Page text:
Why Mobile Gaming Has Outgrown Online

In order to answer the question of why mobile gaming has grown far faster than its online counterpart, we will be looking at the United Kingdom as a practical case study.  The United Kingdom has been making outstanding video games that are nothing short of illustrious, for quite some time now.  The global games audience market is currently estimated at a worth of approximately $101.1 bn – and growing. This includes the full spectrum: eSports, VR, AR, artificial intelligence and more.   No small wonder when considering that more than 32.4 million people in the United Kingdom alone play games.

2016 was the best year ever for games software sales – estimated at a whopping $3bn in sales revenue.  Not surprisingly, taking into account boxed software, digital and online sales, eSports – the whole spiel – mobile games were the driving force behind one third ($1bn) of all sales.

In order to answer the question of why, it’s imperative to take a look at the profile of the typical gamer living and moving around in the UK today.

Why Mobile Gaming Has Outgrown Online

The Rise Of The Smart Phone

70% of adults living in the United Kingdom own a smart phone and 59% of households own a tablet.  Of these, 47% of smart phone owners use their smart phones to play games – surprisingly enough beating the use of online banking applications as well as news apps.

The widespread availability and affordability of mobile devices  – compared to the cost of game consoles and computer systems – certainly has a lot to do with the growth of mobile gaming, and at a speed that far exceeds that of the growth of online games.  Again in the same vein, traditional online systems such as personal computers and consoles able to connect to the internet, are far more costly than their mobile counterparts.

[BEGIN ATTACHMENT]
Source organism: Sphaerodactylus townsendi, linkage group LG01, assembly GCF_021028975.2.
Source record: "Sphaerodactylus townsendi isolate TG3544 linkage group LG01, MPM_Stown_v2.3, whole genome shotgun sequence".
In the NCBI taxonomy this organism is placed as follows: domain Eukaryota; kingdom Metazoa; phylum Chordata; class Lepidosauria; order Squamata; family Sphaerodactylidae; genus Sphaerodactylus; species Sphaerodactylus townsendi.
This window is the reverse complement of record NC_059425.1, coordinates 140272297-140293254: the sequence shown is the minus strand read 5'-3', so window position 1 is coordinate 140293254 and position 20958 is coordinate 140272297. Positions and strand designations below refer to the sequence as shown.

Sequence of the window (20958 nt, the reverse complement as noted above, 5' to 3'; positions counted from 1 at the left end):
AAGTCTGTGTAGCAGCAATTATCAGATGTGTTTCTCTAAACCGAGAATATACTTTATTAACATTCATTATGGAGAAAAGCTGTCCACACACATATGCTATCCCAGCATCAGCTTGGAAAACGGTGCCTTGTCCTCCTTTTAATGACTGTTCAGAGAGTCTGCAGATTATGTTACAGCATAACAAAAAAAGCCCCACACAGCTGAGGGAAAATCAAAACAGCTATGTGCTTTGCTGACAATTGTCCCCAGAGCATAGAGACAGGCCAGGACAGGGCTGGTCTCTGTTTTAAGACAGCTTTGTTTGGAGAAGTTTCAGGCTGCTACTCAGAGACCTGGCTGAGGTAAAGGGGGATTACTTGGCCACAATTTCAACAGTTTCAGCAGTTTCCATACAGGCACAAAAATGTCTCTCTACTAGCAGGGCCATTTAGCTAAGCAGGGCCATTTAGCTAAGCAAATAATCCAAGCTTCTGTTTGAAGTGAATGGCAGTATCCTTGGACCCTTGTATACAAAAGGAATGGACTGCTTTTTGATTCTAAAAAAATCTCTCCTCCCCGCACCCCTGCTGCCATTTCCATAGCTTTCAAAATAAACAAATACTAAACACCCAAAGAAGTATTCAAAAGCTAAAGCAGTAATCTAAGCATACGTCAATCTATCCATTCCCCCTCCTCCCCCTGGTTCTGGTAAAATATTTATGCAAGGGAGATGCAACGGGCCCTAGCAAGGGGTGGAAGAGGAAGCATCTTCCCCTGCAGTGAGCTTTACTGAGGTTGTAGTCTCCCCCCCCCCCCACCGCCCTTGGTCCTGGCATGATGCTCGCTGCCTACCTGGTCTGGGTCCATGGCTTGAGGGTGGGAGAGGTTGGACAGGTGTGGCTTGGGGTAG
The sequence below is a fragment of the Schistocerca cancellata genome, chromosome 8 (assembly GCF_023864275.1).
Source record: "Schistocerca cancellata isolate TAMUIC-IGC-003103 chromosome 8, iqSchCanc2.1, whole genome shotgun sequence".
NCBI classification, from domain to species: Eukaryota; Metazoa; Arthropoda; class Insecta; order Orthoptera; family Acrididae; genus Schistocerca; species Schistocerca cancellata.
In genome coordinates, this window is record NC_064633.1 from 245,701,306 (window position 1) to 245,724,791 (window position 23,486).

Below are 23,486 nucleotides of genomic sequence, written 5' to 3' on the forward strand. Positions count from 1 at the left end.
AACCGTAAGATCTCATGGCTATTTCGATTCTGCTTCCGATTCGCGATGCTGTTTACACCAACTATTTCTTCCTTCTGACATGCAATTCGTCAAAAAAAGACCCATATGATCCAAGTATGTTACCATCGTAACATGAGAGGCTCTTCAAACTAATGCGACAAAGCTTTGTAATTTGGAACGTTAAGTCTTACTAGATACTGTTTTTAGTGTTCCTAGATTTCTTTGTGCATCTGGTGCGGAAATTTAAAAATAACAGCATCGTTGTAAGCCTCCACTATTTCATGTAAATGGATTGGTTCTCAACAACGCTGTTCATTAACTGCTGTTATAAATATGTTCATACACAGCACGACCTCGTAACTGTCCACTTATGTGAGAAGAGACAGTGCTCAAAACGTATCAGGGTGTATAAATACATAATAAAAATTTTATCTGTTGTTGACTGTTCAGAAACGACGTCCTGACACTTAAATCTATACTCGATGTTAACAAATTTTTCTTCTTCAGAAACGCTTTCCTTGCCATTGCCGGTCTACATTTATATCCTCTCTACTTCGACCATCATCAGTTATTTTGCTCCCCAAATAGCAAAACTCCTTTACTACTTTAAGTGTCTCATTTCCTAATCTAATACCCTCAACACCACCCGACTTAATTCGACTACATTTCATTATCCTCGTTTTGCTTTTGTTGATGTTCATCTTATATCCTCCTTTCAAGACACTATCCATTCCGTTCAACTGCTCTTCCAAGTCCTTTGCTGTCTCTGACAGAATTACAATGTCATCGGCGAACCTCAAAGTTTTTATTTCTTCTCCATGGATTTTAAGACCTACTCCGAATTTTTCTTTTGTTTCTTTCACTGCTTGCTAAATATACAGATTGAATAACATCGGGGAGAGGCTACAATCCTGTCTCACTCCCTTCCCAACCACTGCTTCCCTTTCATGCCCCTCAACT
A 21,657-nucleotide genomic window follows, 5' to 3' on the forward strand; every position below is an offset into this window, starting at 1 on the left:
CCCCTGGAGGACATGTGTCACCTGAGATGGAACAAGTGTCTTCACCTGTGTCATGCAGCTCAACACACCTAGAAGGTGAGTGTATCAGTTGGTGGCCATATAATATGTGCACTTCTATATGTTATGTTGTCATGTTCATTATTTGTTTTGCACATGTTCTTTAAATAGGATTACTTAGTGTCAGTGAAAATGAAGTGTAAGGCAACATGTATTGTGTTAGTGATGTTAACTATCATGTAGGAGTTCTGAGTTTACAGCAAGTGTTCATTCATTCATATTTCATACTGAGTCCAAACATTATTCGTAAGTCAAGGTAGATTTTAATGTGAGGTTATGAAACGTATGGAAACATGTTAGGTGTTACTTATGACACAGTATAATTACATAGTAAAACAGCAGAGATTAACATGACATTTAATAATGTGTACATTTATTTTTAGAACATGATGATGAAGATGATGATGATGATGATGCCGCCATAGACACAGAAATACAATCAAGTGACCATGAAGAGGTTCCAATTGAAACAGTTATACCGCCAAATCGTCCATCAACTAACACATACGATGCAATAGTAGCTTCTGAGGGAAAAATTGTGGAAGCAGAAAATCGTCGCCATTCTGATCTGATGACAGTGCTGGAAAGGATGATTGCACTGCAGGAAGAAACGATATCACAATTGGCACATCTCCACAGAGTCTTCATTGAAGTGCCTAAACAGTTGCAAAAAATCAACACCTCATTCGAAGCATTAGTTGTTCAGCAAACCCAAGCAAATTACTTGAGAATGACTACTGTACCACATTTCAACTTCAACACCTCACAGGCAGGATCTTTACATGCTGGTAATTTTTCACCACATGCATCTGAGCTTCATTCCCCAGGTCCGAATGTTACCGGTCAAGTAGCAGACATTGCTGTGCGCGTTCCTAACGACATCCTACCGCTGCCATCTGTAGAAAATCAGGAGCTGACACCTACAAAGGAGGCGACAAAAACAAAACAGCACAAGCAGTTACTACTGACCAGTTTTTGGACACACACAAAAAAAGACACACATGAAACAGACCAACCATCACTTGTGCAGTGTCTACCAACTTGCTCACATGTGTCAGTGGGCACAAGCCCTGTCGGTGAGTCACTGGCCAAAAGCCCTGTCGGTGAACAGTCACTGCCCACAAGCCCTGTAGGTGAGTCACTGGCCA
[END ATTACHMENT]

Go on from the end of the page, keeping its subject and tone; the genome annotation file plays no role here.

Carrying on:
The Drag Of The Lag

Another contributing factor to the immense growth of the mobile gaming market is the steady moving away from graphic-intense applications dragging a system to its knees to the simpler visual displays found on mobile systems.  This makes for a much faster refreshment rate – something that is crucial when following blow-by-blow live action eSporting events, to name just a single example.

Size Matters

The size of the traditional hand-held has become increasingly smaller – making it the ideal take-me-anywhere accessory.  This, coupled with our growing need for constant, non-stop entertainment, has really hit the mobile gaming ball home.  At first we enjoyed the perk of not having to head down to the local casino in order to enjoy a night of fun and games, by accessing the games online instead – in the comfort of our homes.  Now there is a new kid on the block – accessing the games that we love to play literally anywhere.

Our work and social landscapes have evolved to such an extent that most of us spend considerably more time travelling to and from work on public transport, and as far as social interaction goes – most of what we share as friends revolves around social media and constant connectivity in any way.  Being huddled together in a group, accessing our games of choice on our individual hand-held devices, whilst offering insightful commentary and making friendly banter, is about as normal as dusting down the old game of Monopoly around the dining room table.

It then stands to perfect reason that mobile games and the mobile device have been shaping everything from following that score to finding common interests among friends – revolutionising our lives in ways that the online gaming arena can only dream of.